Philippe Binard, general delegate of Freshfel

The fresh produce sector and policymakers need to find innovative and long-term ways to increase consumption of fresh produce. Freshfel’s Annual Consumption Monitor confirms a declining trend, equivalent to one piece of fruit or vegetables per person per day in the last decade. Besides, only six member states match the minimum daily 400g threshold per person recommended by the World Health Organisation (WHO).

Last week in Milan, the EGEA conference was a landmark opportunity for scientists, doctors, decision makers and industry representatives to discuss remedies to this alarming trend and its related severe health consequences.

Changing lifestyle, (lack of) convenience or accessibility are among the drivers of this consumption decline. However, prices are often mentioned as the main inhibitor for consumption.

Such misperception needs to be denounced and challenged. Among the different food categories, fresh produce is one of the most affordable. The price difference per kg between fruit and vegetables and other food is significant. Besides, a diet with five daily servings could be achieved by spending no more than two or three euros (£1-2).

Regrettably, unhealthy food ubiquity and its heavy advertisement, and the negative long-lasting consequences of the CAP, which heavily subsidised raw products leading to food rich in fats, salt and sugar, deeply influenced consumers to favour unhealthy food choices.

To reverse eating habits towards healthier options, fiscal interventions and incentives might be urgently considered. Fruit and vegetable vouchers as incentive for consumers to eat healthier or taxation of unhealthy food options are instruments to be explored along with the removal of taxes on fresh produce. An EU voucher scheme might stimulate consumption among the most deprived part of the population. The EU agriculture budget should be reviewed in depth, ending years of discrimination between the main beneficiaries (cereals, beef or dairy, sugar) and fruit and vegetables (currently only receiving three per cent).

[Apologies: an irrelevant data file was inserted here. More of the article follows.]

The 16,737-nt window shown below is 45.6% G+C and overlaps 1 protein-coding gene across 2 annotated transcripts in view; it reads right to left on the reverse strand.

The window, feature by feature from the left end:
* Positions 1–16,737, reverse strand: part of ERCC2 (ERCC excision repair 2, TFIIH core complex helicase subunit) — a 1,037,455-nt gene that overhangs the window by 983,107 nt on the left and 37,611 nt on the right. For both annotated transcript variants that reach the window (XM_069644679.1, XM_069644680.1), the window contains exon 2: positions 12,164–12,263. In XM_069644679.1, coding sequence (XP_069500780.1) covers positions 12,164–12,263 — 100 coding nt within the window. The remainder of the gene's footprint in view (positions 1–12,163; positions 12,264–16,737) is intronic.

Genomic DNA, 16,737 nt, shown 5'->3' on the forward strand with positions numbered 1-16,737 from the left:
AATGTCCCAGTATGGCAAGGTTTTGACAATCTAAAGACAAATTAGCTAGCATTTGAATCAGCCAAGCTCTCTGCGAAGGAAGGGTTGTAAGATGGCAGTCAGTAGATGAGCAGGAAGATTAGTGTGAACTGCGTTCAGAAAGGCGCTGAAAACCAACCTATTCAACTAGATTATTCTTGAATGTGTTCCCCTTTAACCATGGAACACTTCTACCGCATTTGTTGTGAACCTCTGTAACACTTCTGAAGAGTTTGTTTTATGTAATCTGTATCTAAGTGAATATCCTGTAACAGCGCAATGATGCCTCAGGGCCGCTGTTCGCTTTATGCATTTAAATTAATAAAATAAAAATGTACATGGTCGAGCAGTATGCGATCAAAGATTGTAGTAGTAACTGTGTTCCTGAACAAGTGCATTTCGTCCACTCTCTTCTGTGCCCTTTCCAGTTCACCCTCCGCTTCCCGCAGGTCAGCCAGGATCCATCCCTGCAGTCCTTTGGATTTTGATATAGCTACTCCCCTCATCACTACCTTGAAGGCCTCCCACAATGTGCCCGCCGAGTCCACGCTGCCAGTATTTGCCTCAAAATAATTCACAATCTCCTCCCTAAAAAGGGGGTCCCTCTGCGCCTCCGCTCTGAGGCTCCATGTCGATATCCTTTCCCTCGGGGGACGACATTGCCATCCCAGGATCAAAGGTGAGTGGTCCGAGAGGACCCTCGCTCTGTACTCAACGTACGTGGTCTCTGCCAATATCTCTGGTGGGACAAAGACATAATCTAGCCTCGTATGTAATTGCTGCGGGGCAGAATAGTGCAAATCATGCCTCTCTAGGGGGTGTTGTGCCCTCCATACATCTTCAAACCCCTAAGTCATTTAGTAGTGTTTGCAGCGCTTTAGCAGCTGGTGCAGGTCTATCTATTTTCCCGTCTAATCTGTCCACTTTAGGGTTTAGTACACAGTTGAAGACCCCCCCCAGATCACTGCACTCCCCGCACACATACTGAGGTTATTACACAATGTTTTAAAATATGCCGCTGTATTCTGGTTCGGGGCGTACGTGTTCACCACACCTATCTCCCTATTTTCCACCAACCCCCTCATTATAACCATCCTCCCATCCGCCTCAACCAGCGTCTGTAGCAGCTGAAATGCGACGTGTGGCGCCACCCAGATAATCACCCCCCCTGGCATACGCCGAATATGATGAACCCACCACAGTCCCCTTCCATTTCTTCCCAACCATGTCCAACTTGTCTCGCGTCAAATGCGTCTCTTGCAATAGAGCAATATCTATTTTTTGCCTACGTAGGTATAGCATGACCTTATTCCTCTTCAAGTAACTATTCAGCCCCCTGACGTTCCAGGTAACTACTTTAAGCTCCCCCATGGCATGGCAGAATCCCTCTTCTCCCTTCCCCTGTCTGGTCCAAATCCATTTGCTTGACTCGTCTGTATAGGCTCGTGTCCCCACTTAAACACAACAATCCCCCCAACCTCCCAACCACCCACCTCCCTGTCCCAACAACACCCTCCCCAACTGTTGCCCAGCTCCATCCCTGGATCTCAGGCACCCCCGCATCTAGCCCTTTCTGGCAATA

The fresh produce sector is “noble” and should not be downgraded. Its value is not negotiable, even for the purpose of public health. Behind the produce, there is a value chain and a sector that needs to remain sustainable. Moreover, fresh produce prices at consumer level today are (minus inflation) generally not higher than 15 years ago, staying competitive despite the rise of costs affecting the production process.

It is time for radical and long-term policy changes moving towards a positive discrimination for healthy food. Politicians, eager to make savings in their budget, should be reminded that unhealthy eating with insufficient intake of fresh fruit and vegetables leads to rising social security costs, which exceeding €200 billion (£145bn) every year!